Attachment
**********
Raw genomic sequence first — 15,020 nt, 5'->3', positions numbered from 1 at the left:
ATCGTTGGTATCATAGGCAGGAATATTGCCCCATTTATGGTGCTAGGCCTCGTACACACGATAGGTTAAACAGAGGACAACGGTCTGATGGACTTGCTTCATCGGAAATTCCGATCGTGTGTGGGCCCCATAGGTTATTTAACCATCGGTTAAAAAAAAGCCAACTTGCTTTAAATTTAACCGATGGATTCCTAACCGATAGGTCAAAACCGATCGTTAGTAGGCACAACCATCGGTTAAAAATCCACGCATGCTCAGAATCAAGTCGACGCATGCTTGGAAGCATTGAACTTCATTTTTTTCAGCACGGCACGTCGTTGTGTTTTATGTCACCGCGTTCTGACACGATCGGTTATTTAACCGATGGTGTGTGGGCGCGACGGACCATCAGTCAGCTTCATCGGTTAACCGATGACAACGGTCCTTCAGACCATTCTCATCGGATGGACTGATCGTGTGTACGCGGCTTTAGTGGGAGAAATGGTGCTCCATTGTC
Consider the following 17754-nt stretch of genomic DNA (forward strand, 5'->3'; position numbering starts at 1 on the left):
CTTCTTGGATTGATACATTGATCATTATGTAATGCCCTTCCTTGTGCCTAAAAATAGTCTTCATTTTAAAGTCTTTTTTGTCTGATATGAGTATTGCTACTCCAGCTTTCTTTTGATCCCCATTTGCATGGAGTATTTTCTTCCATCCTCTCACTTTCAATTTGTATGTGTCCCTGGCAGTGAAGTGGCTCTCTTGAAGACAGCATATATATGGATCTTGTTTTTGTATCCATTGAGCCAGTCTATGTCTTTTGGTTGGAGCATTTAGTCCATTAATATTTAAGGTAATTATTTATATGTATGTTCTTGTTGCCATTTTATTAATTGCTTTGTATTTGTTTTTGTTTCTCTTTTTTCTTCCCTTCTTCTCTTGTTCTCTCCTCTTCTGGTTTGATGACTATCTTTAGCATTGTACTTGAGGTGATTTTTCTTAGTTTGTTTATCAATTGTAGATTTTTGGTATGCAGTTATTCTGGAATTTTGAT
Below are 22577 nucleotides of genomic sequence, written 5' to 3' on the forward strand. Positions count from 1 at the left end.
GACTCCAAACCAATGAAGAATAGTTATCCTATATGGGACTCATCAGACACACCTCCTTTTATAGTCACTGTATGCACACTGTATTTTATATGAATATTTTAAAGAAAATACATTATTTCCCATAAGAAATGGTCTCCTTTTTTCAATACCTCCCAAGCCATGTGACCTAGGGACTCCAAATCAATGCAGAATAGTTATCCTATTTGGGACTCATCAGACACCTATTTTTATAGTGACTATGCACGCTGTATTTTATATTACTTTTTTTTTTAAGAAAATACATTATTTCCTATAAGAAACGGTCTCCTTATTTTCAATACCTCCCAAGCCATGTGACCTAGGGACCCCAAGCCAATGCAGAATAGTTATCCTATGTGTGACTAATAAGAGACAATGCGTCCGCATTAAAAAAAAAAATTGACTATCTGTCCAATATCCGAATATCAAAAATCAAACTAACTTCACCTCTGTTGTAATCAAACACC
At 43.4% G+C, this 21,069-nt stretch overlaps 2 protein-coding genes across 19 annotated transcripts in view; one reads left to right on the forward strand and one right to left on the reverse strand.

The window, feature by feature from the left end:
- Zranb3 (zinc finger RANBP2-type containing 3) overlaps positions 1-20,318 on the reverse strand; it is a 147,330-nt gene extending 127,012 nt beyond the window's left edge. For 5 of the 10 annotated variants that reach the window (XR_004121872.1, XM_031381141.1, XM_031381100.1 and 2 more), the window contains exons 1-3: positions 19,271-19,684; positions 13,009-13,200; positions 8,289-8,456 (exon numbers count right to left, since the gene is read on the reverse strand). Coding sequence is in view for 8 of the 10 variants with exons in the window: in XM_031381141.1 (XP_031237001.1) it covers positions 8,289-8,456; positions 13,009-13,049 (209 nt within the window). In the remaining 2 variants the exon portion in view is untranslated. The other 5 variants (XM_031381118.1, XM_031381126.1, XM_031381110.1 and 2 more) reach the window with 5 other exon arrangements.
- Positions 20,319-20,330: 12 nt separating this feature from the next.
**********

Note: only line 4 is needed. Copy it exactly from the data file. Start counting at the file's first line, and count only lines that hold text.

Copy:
CTTCTTGGATTGATACATTGATCATTATGTAATGCCCTTCCTTGTGCCTAAAAATAGTCTTCATTTTAAAGTCTTTTTTGTCTGATATGAGTATTGCTACTCCAGCTTTCTTTTGATCCCCATTTGCATGGAGTATTTTCTTCCATCCTCTCACTTTCAATTTGTATGTGTCCCTGGCAGTGAAGTGGCTCTCTTGAAGACAGCATATATATGGATCTTGTTTTTGTATCCATTGAGCCAGTCTATGTCTTTTGGTTGGAGCATTTAGTCCATTAATATTTAAGGTAATTATTTATATGTATGTTCTTGTTGCCATTTTATTAATTGCTTTGTATTTGTTTTTGTTTCTCTTTTTTCTTCCCTTCTTCTCTTGTTCTCTCCTCTTCTGGTTTGATGACTATCTTTAGCATTGTACTTGAGGTGATTTTTCTTAGTTTGTTTATCAATTGTAGATTTTTGGTATGCAGTTATTCTGGAATTTTGAT